How to Get Really Creative With Bokeh Photography

To say that bokeh photography is highly interesting would be the understatement of the century. The word “bokeh” itself is Japanese in origin, and it refers to the aesthetic quality of an image’s blur, which is found in the out-of-focus area of the picture. Essentially, it’s the way in which your lens renders points of light that are out of focus.

It’s important to note that there can be both good and bad bokeh, defined exclusively by how pleasing to the eye the blur in an image is to the eye. Therefore, when it comes to this genre of photography, a fair amount of your success depends on the shape of the aperture and any optical aberrations in your lens.

Extreme Bokeh
image by Pranav Yaddanapudi

Bokeh takes place in parts of the scene that are found outside the depth of field. As a result, some photographers sometimes utilize a purposely shallow focus method to produce photos that feature out-of-focus areas that are very prominent to the eye. If done properly, bokeh photography is a visual feast for your eyes.

Getting highly creative with it ensures that your bokeh photos will be exceptionally memorable.

Christmas Lights for Bokeh: It’s Magic

You have the ability to make your very own bokeh images that will have all your friends doing double takes. The best news is that you don’t even have to leave your own home to produce exceptional bokeh images. All you require are Christmas lights and an indoor environment that doesn’t have sources of light best suited for bokeh.

Don’t wait around for Christmas time to try your hand at this bokeh technique! Just dust off the old Christmas lights from the closet, and get started.


Nikkor 50mm f1.4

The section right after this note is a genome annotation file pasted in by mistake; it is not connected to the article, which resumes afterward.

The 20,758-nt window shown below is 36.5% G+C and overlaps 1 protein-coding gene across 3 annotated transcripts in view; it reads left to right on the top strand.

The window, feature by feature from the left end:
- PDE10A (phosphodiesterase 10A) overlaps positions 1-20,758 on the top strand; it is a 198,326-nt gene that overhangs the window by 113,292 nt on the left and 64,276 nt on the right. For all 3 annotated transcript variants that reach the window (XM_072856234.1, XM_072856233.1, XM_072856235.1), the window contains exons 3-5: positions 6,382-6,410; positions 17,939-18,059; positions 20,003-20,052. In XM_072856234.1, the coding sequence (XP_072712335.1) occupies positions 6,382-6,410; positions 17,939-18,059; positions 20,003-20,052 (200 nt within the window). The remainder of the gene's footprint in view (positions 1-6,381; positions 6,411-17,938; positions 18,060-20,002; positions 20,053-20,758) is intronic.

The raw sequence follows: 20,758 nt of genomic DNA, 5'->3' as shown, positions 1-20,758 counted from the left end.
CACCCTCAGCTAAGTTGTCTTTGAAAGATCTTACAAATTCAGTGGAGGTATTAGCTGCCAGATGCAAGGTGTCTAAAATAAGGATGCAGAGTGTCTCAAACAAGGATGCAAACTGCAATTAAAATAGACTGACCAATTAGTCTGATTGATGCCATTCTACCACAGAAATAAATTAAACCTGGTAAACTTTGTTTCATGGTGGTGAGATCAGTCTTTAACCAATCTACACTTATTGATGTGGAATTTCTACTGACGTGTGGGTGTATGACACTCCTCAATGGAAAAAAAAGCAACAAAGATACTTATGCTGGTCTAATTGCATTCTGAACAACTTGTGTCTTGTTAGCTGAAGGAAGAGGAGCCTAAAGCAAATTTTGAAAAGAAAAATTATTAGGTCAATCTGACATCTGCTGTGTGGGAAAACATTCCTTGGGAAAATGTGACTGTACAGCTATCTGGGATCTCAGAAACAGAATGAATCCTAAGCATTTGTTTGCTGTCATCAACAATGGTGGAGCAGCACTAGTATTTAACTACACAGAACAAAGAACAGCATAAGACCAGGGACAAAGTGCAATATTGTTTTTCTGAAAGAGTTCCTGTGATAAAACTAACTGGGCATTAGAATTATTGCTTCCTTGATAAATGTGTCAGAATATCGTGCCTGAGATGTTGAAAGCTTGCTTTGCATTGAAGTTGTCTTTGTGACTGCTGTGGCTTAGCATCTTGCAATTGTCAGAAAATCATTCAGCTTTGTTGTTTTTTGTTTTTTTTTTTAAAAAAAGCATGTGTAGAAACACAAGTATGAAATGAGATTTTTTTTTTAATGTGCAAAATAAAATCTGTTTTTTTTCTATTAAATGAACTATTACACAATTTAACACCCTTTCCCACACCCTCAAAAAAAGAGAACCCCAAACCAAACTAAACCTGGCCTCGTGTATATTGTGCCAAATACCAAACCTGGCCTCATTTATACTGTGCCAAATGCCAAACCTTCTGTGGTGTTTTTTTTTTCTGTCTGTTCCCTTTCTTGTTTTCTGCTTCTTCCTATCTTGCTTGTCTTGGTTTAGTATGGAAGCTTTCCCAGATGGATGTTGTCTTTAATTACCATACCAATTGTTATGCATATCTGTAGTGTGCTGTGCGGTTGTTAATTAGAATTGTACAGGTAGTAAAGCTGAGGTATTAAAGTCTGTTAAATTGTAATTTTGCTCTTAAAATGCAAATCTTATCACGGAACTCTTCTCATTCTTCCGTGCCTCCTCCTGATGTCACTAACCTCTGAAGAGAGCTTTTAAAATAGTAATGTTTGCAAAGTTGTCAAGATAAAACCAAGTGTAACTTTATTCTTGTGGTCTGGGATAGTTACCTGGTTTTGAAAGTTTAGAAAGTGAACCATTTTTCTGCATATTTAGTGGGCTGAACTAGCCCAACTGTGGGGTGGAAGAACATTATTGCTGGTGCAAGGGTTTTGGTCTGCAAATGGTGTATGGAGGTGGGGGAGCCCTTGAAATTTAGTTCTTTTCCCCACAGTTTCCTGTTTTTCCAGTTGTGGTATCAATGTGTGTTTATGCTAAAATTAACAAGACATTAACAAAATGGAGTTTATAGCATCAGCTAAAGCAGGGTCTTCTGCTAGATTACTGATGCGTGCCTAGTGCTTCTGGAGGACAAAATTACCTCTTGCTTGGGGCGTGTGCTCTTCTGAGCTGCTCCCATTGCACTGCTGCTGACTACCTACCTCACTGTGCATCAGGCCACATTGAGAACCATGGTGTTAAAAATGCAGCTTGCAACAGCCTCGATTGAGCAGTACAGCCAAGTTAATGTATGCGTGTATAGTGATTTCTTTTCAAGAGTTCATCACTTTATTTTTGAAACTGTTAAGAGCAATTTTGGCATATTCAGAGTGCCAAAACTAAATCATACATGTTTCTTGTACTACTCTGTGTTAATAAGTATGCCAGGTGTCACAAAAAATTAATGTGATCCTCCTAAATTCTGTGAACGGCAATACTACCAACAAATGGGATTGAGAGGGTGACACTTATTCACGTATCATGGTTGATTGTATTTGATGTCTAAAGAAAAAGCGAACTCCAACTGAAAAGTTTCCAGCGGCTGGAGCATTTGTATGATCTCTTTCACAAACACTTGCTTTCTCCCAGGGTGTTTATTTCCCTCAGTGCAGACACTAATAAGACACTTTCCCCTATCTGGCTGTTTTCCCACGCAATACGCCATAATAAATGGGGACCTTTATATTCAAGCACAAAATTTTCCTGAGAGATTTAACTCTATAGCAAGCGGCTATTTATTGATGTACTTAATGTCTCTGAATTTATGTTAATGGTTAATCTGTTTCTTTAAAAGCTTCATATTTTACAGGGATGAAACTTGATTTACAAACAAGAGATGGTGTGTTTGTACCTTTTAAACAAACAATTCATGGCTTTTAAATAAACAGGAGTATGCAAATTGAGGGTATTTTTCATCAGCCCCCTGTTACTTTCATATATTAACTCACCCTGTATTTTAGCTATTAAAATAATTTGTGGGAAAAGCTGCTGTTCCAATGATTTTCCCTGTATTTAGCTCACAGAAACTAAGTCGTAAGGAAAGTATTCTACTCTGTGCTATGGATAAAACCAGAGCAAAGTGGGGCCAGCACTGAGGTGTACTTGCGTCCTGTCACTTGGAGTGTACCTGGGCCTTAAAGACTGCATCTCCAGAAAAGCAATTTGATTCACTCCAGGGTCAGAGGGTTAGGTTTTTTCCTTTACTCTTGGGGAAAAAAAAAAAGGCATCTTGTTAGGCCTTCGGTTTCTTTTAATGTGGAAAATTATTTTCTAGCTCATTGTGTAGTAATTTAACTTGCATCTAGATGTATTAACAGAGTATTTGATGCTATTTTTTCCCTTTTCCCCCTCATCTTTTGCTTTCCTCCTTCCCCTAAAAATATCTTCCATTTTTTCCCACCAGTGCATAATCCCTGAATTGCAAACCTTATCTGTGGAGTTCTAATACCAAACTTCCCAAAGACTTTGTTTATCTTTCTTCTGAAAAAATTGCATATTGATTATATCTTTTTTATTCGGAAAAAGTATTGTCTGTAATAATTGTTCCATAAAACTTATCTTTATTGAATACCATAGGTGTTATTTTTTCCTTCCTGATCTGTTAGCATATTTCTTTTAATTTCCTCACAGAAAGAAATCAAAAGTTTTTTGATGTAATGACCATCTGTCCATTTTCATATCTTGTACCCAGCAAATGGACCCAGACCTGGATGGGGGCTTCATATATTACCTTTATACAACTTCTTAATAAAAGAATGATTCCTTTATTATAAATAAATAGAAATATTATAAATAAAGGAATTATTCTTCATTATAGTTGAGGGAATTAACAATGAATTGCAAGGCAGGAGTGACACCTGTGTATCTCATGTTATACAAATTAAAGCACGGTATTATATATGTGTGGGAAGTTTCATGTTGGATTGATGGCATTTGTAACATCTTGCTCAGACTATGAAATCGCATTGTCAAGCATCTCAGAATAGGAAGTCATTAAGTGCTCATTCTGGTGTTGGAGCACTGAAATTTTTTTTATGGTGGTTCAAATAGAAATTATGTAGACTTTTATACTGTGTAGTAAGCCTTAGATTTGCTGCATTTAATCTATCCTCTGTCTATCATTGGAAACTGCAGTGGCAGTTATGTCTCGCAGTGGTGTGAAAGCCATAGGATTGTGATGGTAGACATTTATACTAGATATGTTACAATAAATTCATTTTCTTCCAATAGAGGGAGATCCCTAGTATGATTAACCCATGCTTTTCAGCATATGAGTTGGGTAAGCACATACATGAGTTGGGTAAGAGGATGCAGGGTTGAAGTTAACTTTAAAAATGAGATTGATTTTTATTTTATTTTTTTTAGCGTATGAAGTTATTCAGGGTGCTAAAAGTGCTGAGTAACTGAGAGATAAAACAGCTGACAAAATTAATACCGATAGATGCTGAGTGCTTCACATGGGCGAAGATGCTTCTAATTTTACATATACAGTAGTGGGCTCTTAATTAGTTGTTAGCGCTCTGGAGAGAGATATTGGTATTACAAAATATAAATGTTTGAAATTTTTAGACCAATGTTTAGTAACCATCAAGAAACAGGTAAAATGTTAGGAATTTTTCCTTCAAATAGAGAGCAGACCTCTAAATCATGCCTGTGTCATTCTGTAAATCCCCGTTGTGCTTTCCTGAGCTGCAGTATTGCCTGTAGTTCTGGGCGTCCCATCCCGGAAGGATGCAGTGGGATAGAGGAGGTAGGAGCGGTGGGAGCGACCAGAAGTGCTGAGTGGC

picture by musume miyuki

The perfect lens – The perfect lens for this situation is any lens with a really wide aperture, like f/1.8 or even f/1.4.

Examples of lenses that are well-suited for this exercise in highly creative bokeh photography include the Canon 50mm f/1.8, the Nikkor 50mm f/1.8 and the Nikkor 50mm f/1.4.

Technically, it’s entirely possible to still produce bokeh images with a lens that’s f/2 or smaller. Just know that the quality and size of your bokeh effect will be impeded.

  • Christmas lights – You don’t need to be choosy about the number of lights in your strand or whether they’re color or clear lights. Working lights of any color will do just fine.
  • Tripod – This accessory is completely optional. Of course, having a tripod around ensures stability, which you should strongly consider if you know that your hands are shaky.
  • Flash – Again, the flash is entirely optional here, but it really helps to illuminate your images and any bokeh in them.

The Setup

This is the easiest part of the process: Just set up your camera like you usually do when you’re taking indoor shots, but with one, important difference.

Make sure that you adjust the aperture of your camera to its widest possible setting. Ideally, you want an aperture setting of f/1.8 or f/1.4 (or even wider like f/1.2), all depending on the exact type of lens you have, of course.

The Flash

If you decide to go with a flash, set it up so that it’s off your camera and directed at the subject. If the location where your subject will be features reflective lighting, you could direct the flash at the background, too, in order to produce bokeh from the light’s reflection coming from those surfaces.

The Christmas Lights